RESUMO

Background: Genital human immunodeficiency virus (HIV) RNA shedding can continue despite HIV being undetectable in blood, and can be associated with transmission. Methods: We included African women on antiretroviral therapy (ART). Linear and generalized linear mixed models were used to compare the magnitude and prevalence of genital shedding, respectively, by time since ART initiation. Multivariable logistic regression with generalized estimating equations was used to assess predictors of genital shedding among women with undetectable plasma viral load (VL). Results: Among 1114 women, 5.8% of visits with undetectable plasma VL and 23.6% of visits with detectable VL had genital shedding. The proportion of visits with genital shedding decreased with time since ART initiation but the magnitude of shedding remained unchanged when plasma VL was undetectable (P = .032). Prevalence of shedding did not vary by time since ART initiation when plasma VL was detectable (P = .195), though the magnitude of shedding significantly increased (P = .04). Predictors of genital shedding were HIV disease stage, antiretroviral regimen, and genital ulcers or cervical tenderness. Discussion: In addition to ART, reducing immune activation through prevention and treatment of HIV-related conditions and genital tract infections may decrease the risk of HIV-1 shedding and potential transmission.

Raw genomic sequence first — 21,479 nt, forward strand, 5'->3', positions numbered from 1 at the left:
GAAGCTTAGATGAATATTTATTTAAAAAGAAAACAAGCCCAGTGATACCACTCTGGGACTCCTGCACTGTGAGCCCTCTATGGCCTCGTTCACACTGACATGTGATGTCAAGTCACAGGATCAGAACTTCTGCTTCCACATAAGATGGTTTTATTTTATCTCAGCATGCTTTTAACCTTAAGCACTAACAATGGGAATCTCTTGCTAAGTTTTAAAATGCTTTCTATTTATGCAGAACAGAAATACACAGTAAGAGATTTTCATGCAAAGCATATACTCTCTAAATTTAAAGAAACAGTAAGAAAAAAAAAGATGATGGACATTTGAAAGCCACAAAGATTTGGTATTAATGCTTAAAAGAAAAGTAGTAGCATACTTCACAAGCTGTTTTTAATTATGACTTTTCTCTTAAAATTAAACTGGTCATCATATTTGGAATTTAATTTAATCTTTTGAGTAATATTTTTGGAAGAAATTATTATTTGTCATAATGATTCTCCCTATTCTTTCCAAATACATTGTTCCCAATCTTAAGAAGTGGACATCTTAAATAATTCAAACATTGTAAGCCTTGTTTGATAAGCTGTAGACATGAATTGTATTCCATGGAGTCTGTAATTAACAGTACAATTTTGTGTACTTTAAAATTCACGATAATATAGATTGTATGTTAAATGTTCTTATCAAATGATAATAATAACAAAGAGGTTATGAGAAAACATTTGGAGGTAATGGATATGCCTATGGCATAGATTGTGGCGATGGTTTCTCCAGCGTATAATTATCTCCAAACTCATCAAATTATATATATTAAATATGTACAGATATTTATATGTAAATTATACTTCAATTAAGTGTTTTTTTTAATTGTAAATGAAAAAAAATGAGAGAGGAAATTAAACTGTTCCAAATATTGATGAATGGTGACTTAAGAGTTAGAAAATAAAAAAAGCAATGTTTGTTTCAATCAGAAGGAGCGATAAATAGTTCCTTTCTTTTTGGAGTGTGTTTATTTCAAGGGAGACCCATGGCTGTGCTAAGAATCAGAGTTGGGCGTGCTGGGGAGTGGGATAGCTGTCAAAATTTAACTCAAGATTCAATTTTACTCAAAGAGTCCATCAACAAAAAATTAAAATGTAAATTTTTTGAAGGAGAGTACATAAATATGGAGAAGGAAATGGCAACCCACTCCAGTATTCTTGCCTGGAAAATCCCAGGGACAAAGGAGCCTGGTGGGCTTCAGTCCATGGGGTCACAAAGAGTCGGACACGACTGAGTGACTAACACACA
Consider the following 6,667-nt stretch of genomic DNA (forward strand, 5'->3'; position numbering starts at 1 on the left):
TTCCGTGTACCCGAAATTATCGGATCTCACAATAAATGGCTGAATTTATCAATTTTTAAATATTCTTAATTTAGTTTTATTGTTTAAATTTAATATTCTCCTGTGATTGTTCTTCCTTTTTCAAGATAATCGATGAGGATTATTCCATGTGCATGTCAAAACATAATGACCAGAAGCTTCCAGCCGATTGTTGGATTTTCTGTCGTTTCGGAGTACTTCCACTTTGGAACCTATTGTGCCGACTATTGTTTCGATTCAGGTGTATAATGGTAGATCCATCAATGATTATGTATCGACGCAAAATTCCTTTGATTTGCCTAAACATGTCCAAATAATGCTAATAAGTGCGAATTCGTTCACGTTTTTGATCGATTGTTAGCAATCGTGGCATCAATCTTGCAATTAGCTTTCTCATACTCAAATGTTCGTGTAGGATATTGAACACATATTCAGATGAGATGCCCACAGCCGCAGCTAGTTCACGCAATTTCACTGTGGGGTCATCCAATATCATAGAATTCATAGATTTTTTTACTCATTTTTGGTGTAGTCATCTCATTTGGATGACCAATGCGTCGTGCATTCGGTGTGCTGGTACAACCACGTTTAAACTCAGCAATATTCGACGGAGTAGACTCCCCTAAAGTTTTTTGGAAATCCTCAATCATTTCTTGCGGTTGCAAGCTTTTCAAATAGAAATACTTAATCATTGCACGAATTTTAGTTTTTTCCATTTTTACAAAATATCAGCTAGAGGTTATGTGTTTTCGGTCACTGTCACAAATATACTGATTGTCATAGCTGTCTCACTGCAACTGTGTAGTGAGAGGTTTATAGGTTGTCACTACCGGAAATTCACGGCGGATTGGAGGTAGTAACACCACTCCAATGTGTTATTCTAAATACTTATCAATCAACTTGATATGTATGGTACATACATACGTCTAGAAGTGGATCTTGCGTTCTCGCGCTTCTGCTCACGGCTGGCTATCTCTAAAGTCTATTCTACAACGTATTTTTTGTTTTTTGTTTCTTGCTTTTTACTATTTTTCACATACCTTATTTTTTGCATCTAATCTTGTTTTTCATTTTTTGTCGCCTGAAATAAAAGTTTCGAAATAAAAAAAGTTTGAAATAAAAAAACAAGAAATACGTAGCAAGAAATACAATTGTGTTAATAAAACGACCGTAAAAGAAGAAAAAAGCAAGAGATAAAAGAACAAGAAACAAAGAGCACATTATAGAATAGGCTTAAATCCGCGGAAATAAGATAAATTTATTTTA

Assuntos
Antirretrovirais/uso terapêutico , Genitália Feminina/virologia , Infecções por HIV/tratamento farmacológico , Infecções por HIV/virologia , HIV-1/isolamento & purificação , Eliminação de Partículas Virais , Adulto , África/epidemiologia , Sangue/virologia , Feminino , Humanos , Prevalência , Estudos Prospectivos , Carga Viral
18.
mBio ; 8(5)2017 10 24.
Artigo em Inglês | MEDLINE | ID: mdl-29066544

RESUMO